I had planned on participating in all this but we have auditors in all week as a result of our large DOE geothermal data grant. Since we have one of the two largest awards and 45 subcontractors we are one of the first awards to be reviewed. You can guess where I'd rather be.
Coal mining in West Virginia is coming to tv as a reality documentary show by the same folks who produce the popular "Deadliest Catch" and "Ice Road Truckers" series. Spike TV has ordered 10 one-hour long episodes of "Coal" to begin airing in April, 2011.
Now we need someone to follow the hard rock mining industry, like we have in Arizona. There are a lot of stories to tell. Just look at how the rescue of the Chilean miners has become one of the most watched events on tv and the web ever.
The Draft Environmental Impact Statement for the proposed Rosemont copper mine [right, artist concept of mine pit and operations. Credit, Rosemont Copper] now includes more than 20,000 scoping comments and about 150 technical reports that can all be viewed online at http://www.rosemonteis.us/.
Topics covered are:
TAILINGS AND WASTE ROCK
Wednesday, October 13, 2010
Last Wednesday AZGS geologists Phil Pearthree and Ann Youberg went to Lake Roosevelt to look at the "Orange Peel Mudflow" [left photo, credit Ann Youberg]
Ann shared her notes from their assessment:
The sediment-laden flow occurred on Sept 21 in an unnamed drainage that enters Lake Roosevelt at the Orange Peel Rec Area turnoff at the north end of the lake. The sediment plugged the box culverts at Highway 188 and a fan filled the channel and flowed over the road 2+m thick [note Phil Pearthree for scale next to exposed flow. Photo credit Ann Youberg] . This area was burned by the 2005 Edge Complex. We wanted to see what kind of flow occurred, and where the sediment came from. Three to seven years after a wildfire is typically the period of lowest root strength, so we wanted to see if there were any landslides that contributed to the sediment input.
The flow was not a flood flow, but we can't say with certainty whether it was a hyperconcentrated flow or a debris flow. The flow was composed of grus ranging in size from sand - med pebble. We did not observe any sorting or bedding, but there wasn't a large range in material sizes. We did see bedding in the older bank sediments, but not in the deposits of this flow. We also saw lots of chunks of bank that had fallen onto the flow but not incorporated into the flow, suggesting they were rafted.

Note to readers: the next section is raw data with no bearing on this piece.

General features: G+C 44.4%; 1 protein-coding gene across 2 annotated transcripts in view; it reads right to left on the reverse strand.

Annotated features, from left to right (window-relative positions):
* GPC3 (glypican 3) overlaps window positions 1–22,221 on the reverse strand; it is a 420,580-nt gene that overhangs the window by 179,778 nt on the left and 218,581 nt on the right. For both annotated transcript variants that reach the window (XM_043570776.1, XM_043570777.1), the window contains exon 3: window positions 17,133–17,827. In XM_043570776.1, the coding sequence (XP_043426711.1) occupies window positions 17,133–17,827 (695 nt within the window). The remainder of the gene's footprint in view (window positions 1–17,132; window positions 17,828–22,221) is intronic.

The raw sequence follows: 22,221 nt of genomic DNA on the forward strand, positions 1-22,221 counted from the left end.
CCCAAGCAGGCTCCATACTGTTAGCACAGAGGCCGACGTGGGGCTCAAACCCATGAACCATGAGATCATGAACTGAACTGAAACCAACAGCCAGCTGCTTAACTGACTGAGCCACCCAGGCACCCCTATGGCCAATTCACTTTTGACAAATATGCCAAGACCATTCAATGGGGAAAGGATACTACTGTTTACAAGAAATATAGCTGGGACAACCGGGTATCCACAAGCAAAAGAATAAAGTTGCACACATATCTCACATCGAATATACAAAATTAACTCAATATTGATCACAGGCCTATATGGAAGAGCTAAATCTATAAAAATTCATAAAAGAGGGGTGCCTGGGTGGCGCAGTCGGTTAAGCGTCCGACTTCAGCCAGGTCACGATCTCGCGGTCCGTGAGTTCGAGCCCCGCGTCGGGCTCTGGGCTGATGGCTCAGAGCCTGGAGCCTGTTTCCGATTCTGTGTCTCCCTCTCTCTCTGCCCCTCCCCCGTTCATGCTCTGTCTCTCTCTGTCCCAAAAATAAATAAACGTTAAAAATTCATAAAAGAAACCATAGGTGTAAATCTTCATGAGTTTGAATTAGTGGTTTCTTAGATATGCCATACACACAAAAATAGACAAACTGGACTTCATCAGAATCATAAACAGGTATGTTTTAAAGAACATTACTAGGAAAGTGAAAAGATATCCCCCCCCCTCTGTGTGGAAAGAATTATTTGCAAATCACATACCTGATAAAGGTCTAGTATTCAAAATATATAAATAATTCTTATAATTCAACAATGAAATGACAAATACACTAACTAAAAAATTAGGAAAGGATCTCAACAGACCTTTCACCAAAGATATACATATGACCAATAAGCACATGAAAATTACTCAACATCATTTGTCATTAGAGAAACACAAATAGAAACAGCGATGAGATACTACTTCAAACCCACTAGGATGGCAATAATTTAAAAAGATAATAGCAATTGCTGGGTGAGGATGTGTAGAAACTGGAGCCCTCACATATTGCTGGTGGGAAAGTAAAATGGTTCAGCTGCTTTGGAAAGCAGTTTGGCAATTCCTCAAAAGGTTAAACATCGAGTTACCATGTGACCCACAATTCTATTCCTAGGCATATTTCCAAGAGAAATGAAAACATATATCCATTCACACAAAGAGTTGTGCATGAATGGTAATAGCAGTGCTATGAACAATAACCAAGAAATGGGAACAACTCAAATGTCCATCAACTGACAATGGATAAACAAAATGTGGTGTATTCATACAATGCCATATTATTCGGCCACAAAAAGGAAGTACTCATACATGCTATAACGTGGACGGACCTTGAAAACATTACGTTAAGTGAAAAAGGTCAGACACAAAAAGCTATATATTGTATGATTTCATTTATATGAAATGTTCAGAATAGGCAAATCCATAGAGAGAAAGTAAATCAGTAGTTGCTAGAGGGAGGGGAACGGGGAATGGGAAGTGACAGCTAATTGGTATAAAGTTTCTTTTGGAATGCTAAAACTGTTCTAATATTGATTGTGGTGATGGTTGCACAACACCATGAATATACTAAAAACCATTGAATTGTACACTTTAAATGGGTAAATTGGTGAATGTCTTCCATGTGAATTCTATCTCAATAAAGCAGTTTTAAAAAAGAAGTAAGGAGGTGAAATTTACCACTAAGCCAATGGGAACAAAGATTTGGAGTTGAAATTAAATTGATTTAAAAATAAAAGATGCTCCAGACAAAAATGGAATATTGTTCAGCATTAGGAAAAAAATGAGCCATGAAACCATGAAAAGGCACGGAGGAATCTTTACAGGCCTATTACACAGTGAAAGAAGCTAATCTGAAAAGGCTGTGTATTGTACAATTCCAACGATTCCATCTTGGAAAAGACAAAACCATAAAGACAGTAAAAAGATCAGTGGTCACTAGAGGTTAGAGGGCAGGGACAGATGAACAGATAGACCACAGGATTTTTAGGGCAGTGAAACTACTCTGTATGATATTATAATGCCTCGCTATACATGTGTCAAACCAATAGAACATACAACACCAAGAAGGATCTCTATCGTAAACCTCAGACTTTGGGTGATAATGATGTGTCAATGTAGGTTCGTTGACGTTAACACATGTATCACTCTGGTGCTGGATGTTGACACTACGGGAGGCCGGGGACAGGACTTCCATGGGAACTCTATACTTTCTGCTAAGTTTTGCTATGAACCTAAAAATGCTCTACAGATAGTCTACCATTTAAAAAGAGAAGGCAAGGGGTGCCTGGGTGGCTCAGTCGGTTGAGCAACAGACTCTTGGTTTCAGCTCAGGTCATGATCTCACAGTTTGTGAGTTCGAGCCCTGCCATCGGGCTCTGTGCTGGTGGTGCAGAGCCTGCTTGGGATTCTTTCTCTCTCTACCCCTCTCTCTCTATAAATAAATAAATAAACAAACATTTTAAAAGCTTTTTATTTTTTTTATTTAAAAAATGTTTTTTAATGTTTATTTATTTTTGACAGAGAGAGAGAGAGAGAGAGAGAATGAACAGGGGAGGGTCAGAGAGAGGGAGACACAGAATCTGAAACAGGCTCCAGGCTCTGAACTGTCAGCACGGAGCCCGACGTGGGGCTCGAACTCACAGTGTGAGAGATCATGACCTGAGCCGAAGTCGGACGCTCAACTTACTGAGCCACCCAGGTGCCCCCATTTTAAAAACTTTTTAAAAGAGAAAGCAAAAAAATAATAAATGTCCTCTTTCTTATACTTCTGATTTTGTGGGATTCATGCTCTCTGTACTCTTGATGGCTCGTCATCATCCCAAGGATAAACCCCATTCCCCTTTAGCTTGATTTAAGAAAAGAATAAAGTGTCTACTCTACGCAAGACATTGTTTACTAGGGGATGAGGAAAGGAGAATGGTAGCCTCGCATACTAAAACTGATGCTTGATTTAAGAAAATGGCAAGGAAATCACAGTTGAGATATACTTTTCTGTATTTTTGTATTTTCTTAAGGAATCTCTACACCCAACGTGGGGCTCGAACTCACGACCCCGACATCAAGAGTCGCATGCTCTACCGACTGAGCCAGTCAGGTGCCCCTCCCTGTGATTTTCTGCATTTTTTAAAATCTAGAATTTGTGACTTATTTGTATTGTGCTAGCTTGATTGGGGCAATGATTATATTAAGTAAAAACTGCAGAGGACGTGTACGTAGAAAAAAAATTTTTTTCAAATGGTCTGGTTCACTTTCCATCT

The channel was surprisingly steep - Phil's calculations ranged from 9-11%. In the upper watershed we saw lots of rilling and gullying on the hillslopes, but we did not see any evidence of mass movement. We assumed the rilling and gullying was post-fire but when I looked at the pre-fire 2005 NAIP imagery the hillslopes were rilled and gullied then too. It is just a very erodible landscape, which is probably why there was so much sediment available for transport.
Tuesday, October 12, 2010
AZGS geologist is heading back to Havasu Canyon at the request of the Havasupai Tribe to finish up our assessment of last weeks floods. His preliminary report is being incorporated in the request for federal disaster declaration being prepared by the Tribe. Here are a few photos shot last week of the damage in the campground.
The photo at upper center is looking down vertically into the mud-filled pool below Mooney Falls. There were no reports of injuries. Note the tent washed into the trees in the upper right photo. The Tribe hopes to re-open to tourists in a month.
Interesting analysis on Mineweb.com today suggesting that the market is treating gold as if its price has peaked but copper will continue to rise.
The premise is that "emerging market economies are likely to continue outperforming", and these markets, especially China are "rapacious users of copper." They note that copper is generally used in economic development, not held for financial purposes. Copper is at $3.78 per pound. [right, native copper. Credit, USGS]
The Green Valley News published the top 10 reasons for and against the proposed Rosemont copper mine in the Santa Rita mountains south of Tucson, as presented by the mining company and mine opponents respectively. The unedited lists are online. [right, view of the mine area. Credit, Rosemont Copper]
Monday, October 11, 2010
Emily Schaller is a Hubble Postdoctoral Fellow at the University of Arizona where she uses "NASA’s Infrared Telescope Facility (IRTF) on Mauna Kea in Hawaii to monitor methane clouds on Titan, where bizarre weather patterns could explain the extraordinary lakes, streams, and channels observed on Saturn’s largest moon."
Discover magazine interviewed her in the June issue about her work and posted that interview online a couple weeks ago in a piece titled, "5 Questions for the Woman Who Watches Weather—on Saturn's Moon Titan." [right, photo from Discover magazine]
This blog lays at 1,351,085 in Alexa Site Rank (which puts us 5th among the top 25 blogs in the ranking), according to analysis by BlogRank. A colleague passed along a link to the ranking site, with references to the top 25 blogs based on their 20 metrics. Arizona Geology is #1 in number of pages posted (5,937 - what I lack in quality, I make up for with volume) and #1 in number of pages indexed by Google (2,350).
Overall, Arizona Geology gets an "ultimate rank" of 16th among geology blogs.
Sunday, October 10, 2010
Raser Technologies says they have sold a 51% interest in Lightning Dock Geothermal Project in Animas County, New Mexico for $15.3 million.